This is how he hears it (Gen Rabbah 8:5):

Shimon said: When the Holy Blessed One decided to make the first person, the ministering angels formed themselves into groups and parties, some of them saying: “Let him be created!” and others saying, “Do not let him be created!” as it is said: “Lovingkindness and Truth butted heads, Justice and Peace took up arms” (Ps. 85:11). Lovingkindness said: “Let him be created, because he will do acts of love,” and Truth said, “Do not let him be created, because he is all lies.” Justice said, “Let him be created, for he will do acts of justice,” and Peace said, “Do not let him be created, for he is all strife.” What did the Holy Blessed One do? He took Truth and cast it to the ground… The angels said to the Holy Blessed One: Master of the Universe, what are you doing? “Let Truth rise up from the ground (Ps. 85:12)!” … As the ministering angels were arguing and disputing with each other, God created him [Adam], and said to them: “Why are you arguing! Adam has already been created.”

There is a great deal going on there, and we’re not going to unpack every bit of it. But it is important to recognize, again, the playfulness at work here. Rabbi Shimon takes a verse from Psalms, reads it rather creatively, so that the ideals of lovingkindness and truth, justice and peace become personified as angels, and so the verbs nigashu and nishaku, to meet and to kiss, become “to butt heads” and “to take up arms” (trust me, the Hebrew allows for the wordplay). The stage is set for battle, God staying above the fray while the angels argue over the nature of this soon-to-be creation. Kindness-generator. Liar. Justice-maker. Warmonger. As a species, we are certainly all of these things; as individuals, we contain the seeds of each of them.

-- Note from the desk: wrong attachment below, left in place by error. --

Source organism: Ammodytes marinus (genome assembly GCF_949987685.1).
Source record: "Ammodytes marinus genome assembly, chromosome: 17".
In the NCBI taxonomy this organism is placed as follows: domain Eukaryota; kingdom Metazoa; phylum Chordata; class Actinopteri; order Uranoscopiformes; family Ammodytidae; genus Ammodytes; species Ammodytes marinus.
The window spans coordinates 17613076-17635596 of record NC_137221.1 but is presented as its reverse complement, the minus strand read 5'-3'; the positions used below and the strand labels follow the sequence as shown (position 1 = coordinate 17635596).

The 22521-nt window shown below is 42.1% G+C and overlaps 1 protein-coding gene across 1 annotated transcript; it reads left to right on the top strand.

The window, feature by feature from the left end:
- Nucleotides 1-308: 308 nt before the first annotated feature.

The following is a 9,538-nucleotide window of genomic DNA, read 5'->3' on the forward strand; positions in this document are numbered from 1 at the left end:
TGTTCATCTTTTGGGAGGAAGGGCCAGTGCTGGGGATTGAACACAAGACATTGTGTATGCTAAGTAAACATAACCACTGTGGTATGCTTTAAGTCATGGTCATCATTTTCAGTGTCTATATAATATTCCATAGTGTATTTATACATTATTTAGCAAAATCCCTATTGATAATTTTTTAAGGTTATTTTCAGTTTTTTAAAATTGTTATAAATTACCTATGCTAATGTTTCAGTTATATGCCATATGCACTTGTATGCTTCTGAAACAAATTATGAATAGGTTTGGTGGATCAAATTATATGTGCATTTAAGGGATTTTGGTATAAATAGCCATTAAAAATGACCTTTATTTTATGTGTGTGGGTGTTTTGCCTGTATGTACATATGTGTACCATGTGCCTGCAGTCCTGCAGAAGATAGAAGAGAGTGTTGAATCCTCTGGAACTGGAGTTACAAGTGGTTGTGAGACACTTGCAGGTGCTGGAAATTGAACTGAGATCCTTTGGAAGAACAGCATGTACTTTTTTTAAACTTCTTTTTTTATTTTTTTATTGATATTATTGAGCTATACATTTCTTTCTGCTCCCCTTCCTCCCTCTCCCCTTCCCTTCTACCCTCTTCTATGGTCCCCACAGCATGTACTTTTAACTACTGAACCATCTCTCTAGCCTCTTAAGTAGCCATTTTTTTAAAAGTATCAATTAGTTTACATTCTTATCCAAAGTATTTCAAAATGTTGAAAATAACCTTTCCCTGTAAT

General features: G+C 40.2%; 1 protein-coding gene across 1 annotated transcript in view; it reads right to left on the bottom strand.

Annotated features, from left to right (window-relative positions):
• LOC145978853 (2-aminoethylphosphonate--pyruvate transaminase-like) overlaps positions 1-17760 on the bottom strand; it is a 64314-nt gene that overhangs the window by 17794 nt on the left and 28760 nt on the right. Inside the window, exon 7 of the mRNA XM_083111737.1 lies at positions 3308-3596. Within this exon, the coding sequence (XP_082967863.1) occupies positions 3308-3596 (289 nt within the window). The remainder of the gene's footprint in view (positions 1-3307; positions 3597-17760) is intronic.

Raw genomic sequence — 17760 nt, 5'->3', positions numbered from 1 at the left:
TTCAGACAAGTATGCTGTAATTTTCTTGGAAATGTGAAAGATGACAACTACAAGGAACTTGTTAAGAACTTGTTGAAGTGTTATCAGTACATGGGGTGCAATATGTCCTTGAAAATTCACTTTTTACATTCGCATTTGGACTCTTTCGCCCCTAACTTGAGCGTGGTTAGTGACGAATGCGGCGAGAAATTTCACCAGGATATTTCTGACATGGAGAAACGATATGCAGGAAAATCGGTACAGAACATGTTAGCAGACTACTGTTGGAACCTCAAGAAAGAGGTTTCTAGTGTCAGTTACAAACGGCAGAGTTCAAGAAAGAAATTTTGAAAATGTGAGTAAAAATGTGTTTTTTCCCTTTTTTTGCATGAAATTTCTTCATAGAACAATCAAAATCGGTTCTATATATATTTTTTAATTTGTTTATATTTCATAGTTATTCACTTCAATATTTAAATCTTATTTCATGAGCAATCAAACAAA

In Rabbi Shimon’s version of the story, God presides over a split assembly. I suppose God could have cast the tie-breaking vote, but the Psalm suggests a better ending to the story. Emet me’eretz titzmach, Truth shall rise up from the ground, it says. But wasn’t Truth just in heaven, going toe-to-toe with Lovingkindness? Sure…until God cast Truth downward, getting him out of the room and conveniently making it a two-t0-one vote in favor of our creation. By the time the angels had regained their bearings, it was over. Ne’esah adam. The human being is a fait accompli.

The war within us, the war between us. Our better angels doing battle with our fears and doubts. This is our lot in normal times. And now…all the more so.

Now, all the more so. “Is this the part where he starts talking about politics?” It wouldn’t be a difficult pivot. And there are plenty of issues that are on our communal and national plate this year. Hundreds of Reform rabbis have chosen to take an unusual step, and will be sharing a common message this year, speaking in one voice from their many pulpits about this moment, which feels so unprecedented. They will speak about racial justice, denounce white supremacy, and call upon our nation’s leadership to do the same, using these words: